When our nightmare began in 2012, we had a risk assessment done on Adam. The assessment showed that Adam had very little sexual knowledge and had no sexual perversions. He is a polite, compassionate and naive young man who functions at about the age of ten years old.  
My son cannot distinguish when someone is lying to him. He is extremely susceptible to persuasion. Teachers, aides and psychologist wrote reports fearing that he would someday be taken advantage of.
That someday came in 2012. A 22-year-old neighbor coerced my son to expose himself to an underage female. We also found out that this neighbor had been sexually molesting my son for a period of time. My child was arrested along with his OWN MOLESTER and charged with the same 19 felonies. We fought this travesty for a year in court.
Our attorneys feared if we went to trial the prosecutor would manipulate my son into saying whatever he wanted him to say. Years of documents were submitted to the court showing evidence of his disabilities. Medical reports, school reports, psychologists reports, risk assessments, letters from neighbors, friends and family.
The prosecutor offered a plea deal. One misdemeanor charge of exploitation of a minor, 2 years probation with an ankle bracelet and ten years on the registry.
Our son could not survive in prison. We took the plea. On the day we accepted the plea, our attorneys whispered in his ear what he had to say to the judge, because he did not understand.
My son was fitted with an ankle bracelet that he was so scared of he slept for 2 years with his leg on a pile of blankets because he was afraid that if he moved it would go off and they would come to get him. My son had to leave our home since the victim lived next door. He is incapable of surviving on his own.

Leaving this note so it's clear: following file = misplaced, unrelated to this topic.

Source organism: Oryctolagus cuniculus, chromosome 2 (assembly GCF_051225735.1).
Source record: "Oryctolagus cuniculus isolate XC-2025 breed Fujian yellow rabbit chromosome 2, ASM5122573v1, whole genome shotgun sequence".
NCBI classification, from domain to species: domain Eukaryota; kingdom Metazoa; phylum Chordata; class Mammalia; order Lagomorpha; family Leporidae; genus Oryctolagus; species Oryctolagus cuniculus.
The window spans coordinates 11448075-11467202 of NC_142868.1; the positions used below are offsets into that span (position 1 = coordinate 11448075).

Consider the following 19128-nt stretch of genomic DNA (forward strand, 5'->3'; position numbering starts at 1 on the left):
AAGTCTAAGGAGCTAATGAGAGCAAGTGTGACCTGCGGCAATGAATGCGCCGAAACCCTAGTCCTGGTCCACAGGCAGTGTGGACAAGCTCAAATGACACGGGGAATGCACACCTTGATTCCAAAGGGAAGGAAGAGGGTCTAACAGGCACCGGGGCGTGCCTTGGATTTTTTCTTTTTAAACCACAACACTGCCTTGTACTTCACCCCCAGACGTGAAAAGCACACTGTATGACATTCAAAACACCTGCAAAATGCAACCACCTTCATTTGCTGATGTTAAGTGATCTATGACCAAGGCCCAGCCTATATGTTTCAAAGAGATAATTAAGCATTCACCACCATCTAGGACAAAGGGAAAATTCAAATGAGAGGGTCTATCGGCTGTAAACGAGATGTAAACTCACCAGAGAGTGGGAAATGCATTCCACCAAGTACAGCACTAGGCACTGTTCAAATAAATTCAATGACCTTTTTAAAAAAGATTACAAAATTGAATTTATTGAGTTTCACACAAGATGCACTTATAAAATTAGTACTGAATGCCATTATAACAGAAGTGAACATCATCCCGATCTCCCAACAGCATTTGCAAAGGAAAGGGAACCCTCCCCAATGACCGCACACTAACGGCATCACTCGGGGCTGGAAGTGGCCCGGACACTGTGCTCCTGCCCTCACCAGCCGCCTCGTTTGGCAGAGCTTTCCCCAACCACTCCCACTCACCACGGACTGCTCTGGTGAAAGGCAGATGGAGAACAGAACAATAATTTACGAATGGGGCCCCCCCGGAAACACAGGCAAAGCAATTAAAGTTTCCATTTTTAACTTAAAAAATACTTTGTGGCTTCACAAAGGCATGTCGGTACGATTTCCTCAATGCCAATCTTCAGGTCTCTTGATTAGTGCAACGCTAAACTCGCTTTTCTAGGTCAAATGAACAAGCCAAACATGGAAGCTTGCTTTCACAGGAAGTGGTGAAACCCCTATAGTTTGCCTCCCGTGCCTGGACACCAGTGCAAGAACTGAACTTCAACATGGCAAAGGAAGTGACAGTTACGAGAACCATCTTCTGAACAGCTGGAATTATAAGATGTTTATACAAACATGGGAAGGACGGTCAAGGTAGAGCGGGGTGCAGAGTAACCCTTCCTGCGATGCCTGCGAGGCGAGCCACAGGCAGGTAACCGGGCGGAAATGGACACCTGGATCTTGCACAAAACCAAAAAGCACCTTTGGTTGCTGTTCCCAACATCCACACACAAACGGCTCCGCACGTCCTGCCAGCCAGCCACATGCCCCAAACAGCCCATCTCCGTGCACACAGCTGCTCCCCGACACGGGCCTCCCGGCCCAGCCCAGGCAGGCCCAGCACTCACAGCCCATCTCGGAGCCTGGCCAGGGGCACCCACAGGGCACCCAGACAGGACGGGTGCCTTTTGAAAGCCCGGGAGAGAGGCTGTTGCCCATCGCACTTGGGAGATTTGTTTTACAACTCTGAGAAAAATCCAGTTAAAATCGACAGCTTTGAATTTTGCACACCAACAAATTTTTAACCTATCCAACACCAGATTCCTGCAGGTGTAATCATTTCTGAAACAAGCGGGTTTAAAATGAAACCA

My husband moved out with my son so he could care for him. We all had to follow the curfews for 2 years and get him where he needed to be. I cut work hours to take him to probation check in. We have to take him to register. We are responsible for all the rules and regulations because my son is incapable of understanding the requirements.
The registry restrictions drag families into fear, instability and emotional distress. For me, it let to a road of anxiety meds, antidepressants, sleeping pills and therapy. My husband now has high blood pressure and depression. My son has health problems, depression and the last 2 psychologist reports done in 2015 and 2016 show his IQ falling.
This is due to isolation and no stimulation. No more Special Olympics. He was let go from his small part time job cleaning tables. This was the source of his independence. No one will hire him now. He sits at home all day isolated and lonely.
The financial toll on our family has been devastating. We have spent over $150,000 of our retirement money and money we saved for our son’s future care on attorneys, court costs, probation fees, registration fees and relocating my son and husband. (I have remained in our nearby home for the time being.)